After Confederate statue controversy, cities move to tear down monuments seen as offensive to Native Americans

Outrage from Native American activists and their supporters has led a liberal California city closer to tearing down what they considered an offensive monument — to President William McKinley.

It’s the latest in a string of moves to scrap monuments decried as offensive to Native Americans — coming after the nationwide controversy over statues of Confederate leaders.

The activists in Arcata, Calif., some 280 miles north of San Francisco, wanted the city’s 8½-foot bronze statue of McKinley taken down because they said the 25th president of the United States was a proponent of “settler colonialism” that “savaged, raped and killed,” the Seventh Generation Fund for Indigenous People told The Los Angeles Times.

In February the City Council of the sanctuary city voted 4 to 1 to get rid of the statue.

“Is there a difference between honoring McKinley and Robert E. Lee?” Mayor Sofia Pereira told the Times. “They both represent historical pain.”

Arcata, according to the newspaper, was the first American city to ban the sale of genetically modified foods, the first to elect a majority Green Party city council and one of the first to allow marijuana farming before marijuana was legal. Now it would be the first city to rip down a presidential statue.

It will take eight months to remove the monument with a total cost of $65,000, pending a lengthy environmental review required by state law, according to the report.

The statue has been in Arcata Plaza since 1906, according to the Times, when a local businessman gave it to the city to honor “the first modern president.”

McKinley, an expansionist president, was born in Ohio and assassinated early in his second term. He was shot at the Buffalo Pan-American Exposition in September 1901, and died eight days later.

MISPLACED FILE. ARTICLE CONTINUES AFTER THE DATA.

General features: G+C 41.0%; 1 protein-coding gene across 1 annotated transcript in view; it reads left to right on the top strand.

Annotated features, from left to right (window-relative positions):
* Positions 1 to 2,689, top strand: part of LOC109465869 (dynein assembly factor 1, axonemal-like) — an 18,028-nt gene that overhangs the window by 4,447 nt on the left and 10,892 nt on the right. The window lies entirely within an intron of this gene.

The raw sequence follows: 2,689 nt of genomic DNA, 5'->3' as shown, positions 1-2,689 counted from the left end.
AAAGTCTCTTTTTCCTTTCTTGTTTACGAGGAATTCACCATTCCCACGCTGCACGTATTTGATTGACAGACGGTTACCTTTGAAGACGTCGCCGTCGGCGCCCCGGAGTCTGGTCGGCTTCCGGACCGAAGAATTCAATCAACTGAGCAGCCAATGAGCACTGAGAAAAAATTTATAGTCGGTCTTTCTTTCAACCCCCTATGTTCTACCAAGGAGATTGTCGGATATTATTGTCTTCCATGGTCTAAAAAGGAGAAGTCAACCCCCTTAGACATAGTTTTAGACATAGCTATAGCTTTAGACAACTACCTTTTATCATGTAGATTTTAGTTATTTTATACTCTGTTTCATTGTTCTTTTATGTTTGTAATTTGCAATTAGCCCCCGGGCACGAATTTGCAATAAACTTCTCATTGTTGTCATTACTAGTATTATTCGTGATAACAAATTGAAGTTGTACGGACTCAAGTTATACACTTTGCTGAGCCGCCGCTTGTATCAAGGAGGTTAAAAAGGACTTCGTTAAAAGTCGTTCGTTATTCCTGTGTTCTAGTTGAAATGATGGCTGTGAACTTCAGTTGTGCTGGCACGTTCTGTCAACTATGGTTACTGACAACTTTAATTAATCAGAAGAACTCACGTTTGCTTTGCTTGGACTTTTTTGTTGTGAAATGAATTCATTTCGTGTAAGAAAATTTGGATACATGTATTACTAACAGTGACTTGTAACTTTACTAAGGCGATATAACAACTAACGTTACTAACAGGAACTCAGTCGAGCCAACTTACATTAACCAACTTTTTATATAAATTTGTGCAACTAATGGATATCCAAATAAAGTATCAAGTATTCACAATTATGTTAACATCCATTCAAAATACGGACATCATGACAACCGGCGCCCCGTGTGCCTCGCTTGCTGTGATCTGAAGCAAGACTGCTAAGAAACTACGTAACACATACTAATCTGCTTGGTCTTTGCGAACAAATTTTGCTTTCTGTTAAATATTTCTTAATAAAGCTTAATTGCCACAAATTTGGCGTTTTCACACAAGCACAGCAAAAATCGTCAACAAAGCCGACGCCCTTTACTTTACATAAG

“The Native people here have avoided that square for years,” Ted Hernandez, chairman of the 620-member Wiyot Tribe, based on a reservation about 20 miles south of Arcata, told the Times. “Why do we have this man standing in this square where they used to sell our children?”

David LaRue, who has lived in Arcata for 22 years, has been gathering signatures for a ballot initiative to let the city’s residents decide the statue’s fate.

“Certainly by today’s standards, he had different ways of looking at things,” he told the Times. “But looking at Abraham Lincoln by today’s standards, you could also say he was a horrible racist.”

The activists say they were spearheaded by the wave of protests over Confederate monuments across the U.S. in the last year. Protests against gained Confederate monuments momentum following the racially motivated 2015 murders of nine people at an African-American church in South Carolina and again after last year’s violent protests at a white supremacist rally in Virginia.

More than 25 cities across the United States have removed or relocated Confederate statues and monuments amid an intense nationwide debate about race and history, as Fox News previously reported. Many of the controversial monuments were dedicated in the early 20th century or during the height of the Civil Rights Movement.

In March, the San Jose City Council got rid of a statue of Christopher Columbus from the lobby of its city hall; in Baltimore, a city councilman vowed to replace a vandalized Columbus monument with a depiction that reflects “current-day values,” according to The Times; the Columbus statue in San Jose was moved to the hall of the Italian American Heritage Foundation, where the group said it will be enclosed as protection from vandalism.

The city of Kalamazoo, Mich., said in March it would remove a park monument of a Native American in a headdress kneeling before a westward-facing pioneer. In Alcalde, N.M., and El Paso, Texas statues of the conquistador Juan de Oñate have become subjects of renewed debate.

The Associated Press contributed to this report.